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Ed_David

Oh no - 12 stops dynamic range

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this looks terrible - 12 stops of dynamic range!

 

Wait, this is shot on kodak 5219 film.  but the skies blow out - but

wait a second - look how they naturally blow out - how smooth the gradiation is - wait how unsmooth it is.  what do we do?  Do we accept dynamic range or do we fight it?

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Don't compare the figures they give to film with the ones they rate sensors with. I got into shooting stills with c-41 (portra 400, 160, ektar,etc...) on medium format, developing and scanning them on my own and film (specially portra 400) has impressive DR. I might do a comparison with the d800 (14 stops @ iso 100), but I think portra 400 (motion picture stock is supposed to be a little or much better) has more latitude.

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If you can't make something look good with 12 stops, nice highlight rolloff and some lights, you are need to work on your skills. That's the point you really can no longer blame your tools (and the reason I think the 5DRaw will keep me happy for a long, long time).

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Don't compare the figures they give to film with the ones they rate sensors with. I got into shooting stills with c-41 (portra 400, 160, ektar,etc...) on medium format, developing and scanning them on my own and film (specially portra 400) has impressive DR. I might do a comparison with the d800 (14 stops @ iso 100), but I think portra 400 (motion picture stock is supposed to be a little or much better) has more latitude.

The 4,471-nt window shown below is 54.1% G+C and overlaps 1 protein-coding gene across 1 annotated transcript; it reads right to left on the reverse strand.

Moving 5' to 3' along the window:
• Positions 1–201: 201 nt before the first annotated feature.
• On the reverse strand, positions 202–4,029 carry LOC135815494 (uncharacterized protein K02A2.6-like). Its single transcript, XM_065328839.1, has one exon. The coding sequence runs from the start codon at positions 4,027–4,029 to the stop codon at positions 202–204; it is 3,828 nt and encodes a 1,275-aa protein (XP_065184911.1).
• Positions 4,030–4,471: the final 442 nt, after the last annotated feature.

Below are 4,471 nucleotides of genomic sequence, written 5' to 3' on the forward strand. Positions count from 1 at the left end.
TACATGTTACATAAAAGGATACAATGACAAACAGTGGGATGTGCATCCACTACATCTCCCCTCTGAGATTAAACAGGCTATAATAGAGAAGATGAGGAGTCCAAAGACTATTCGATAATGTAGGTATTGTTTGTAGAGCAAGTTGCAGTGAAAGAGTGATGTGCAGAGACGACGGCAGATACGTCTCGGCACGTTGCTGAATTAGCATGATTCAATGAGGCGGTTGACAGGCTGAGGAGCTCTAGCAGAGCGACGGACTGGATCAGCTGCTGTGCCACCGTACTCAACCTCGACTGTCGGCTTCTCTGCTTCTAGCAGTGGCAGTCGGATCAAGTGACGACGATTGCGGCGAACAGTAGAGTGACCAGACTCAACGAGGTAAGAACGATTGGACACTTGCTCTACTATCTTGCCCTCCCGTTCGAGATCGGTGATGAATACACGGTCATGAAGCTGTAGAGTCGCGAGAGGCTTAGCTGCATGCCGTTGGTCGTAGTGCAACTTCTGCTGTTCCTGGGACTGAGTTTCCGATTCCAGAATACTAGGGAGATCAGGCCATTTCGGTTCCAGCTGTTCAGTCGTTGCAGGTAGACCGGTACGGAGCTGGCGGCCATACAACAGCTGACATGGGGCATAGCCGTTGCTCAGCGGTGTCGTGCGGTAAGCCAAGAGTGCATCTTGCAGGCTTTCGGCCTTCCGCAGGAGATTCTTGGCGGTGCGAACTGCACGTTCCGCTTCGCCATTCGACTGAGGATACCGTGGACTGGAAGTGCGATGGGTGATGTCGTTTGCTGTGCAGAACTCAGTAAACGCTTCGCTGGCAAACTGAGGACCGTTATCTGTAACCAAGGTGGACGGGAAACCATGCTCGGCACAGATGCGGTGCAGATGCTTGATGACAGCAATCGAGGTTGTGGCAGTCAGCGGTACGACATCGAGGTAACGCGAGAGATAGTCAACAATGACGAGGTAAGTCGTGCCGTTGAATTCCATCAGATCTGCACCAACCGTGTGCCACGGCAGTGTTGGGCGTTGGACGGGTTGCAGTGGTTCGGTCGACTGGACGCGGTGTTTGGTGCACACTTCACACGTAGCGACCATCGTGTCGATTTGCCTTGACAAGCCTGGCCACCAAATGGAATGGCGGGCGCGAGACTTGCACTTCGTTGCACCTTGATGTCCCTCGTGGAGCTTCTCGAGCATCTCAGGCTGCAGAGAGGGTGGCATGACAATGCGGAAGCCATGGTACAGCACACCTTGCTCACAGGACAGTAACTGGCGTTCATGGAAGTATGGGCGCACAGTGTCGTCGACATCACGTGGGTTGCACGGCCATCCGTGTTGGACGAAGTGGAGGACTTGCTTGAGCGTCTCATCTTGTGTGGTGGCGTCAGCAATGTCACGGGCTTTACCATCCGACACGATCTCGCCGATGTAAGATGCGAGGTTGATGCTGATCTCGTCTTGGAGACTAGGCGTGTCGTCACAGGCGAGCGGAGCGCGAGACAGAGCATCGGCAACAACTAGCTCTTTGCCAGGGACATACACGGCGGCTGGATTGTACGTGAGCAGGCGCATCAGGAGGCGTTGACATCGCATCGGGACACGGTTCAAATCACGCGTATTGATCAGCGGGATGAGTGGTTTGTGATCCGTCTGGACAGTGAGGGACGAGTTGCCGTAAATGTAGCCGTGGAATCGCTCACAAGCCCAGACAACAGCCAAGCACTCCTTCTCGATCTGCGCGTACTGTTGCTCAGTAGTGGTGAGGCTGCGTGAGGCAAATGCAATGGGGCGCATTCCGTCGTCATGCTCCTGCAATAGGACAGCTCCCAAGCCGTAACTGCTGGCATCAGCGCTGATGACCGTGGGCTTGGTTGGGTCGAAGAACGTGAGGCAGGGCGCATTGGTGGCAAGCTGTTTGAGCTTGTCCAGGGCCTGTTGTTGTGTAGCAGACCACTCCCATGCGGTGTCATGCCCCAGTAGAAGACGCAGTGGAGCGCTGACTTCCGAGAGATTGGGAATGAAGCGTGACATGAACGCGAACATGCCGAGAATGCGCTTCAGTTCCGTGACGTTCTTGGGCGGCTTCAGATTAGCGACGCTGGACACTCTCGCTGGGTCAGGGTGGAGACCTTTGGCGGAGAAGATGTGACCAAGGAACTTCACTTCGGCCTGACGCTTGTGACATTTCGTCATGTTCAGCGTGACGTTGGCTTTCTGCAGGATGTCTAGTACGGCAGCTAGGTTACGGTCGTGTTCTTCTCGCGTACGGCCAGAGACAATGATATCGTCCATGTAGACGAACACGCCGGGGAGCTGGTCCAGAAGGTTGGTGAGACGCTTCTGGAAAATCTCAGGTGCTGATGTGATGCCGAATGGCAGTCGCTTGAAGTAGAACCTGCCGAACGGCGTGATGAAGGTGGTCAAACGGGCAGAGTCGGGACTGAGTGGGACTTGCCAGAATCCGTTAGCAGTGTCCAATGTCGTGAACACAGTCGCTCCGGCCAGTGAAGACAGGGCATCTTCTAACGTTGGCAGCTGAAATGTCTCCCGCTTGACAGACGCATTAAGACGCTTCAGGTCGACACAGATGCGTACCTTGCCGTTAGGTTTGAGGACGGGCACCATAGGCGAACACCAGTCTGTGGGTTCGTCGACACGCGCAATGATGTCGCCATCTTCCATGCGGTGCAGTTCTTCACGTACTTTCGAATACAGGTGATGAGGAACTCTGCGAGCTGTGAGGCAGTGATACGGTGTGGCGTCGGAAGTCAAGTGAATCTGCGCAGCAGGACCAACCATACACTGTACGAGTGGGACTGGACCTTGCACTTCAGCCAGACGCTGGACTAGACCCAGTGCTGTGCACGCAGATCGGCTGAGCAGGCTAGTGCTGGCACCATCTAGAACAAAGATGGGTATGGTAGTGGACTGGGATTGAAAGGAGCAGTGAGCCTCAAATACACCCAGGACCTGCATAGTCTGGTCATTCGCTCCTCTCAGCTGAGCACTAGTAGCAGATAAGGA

​Agree. Maybe high iso films or older films were limited to 12 stops. But since mid/late 90s at least, at least the still 35mm films surpassed that.

I missed film many times with all the 12 EV stops cameras I shot with. Only when I had the D800 I realized that I won't miss any aspects of film anymore - and probably won't ever shoot film again.

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A stock with a 12 stop capture range?... without any special processing?  That's impressive.

 

Just before digital, we were lighting for a 7-8 stop range of tones with most film stocks.  One could pull (under-develop) while over-exposing to capture a greater range of tones (along with less saturation and less grain).  As I recall, "one stop" pull would yield about a two stop increase in capture range, but getting that extra stop of overall exposure sometimes required double the electric package.

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In my opinion they just wanted to create exactly that look. Vision 3 500 has also much more grain - obviously as 50 or 200t. And the also preserved that rough grain for a reason.

They could have gone even furhter for my taste and shoot that on 16mm - would have given an even "rawer" look to it. I like it very much. It is so refreshing to see film!

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... That's the point you really can no longer blame your tools ....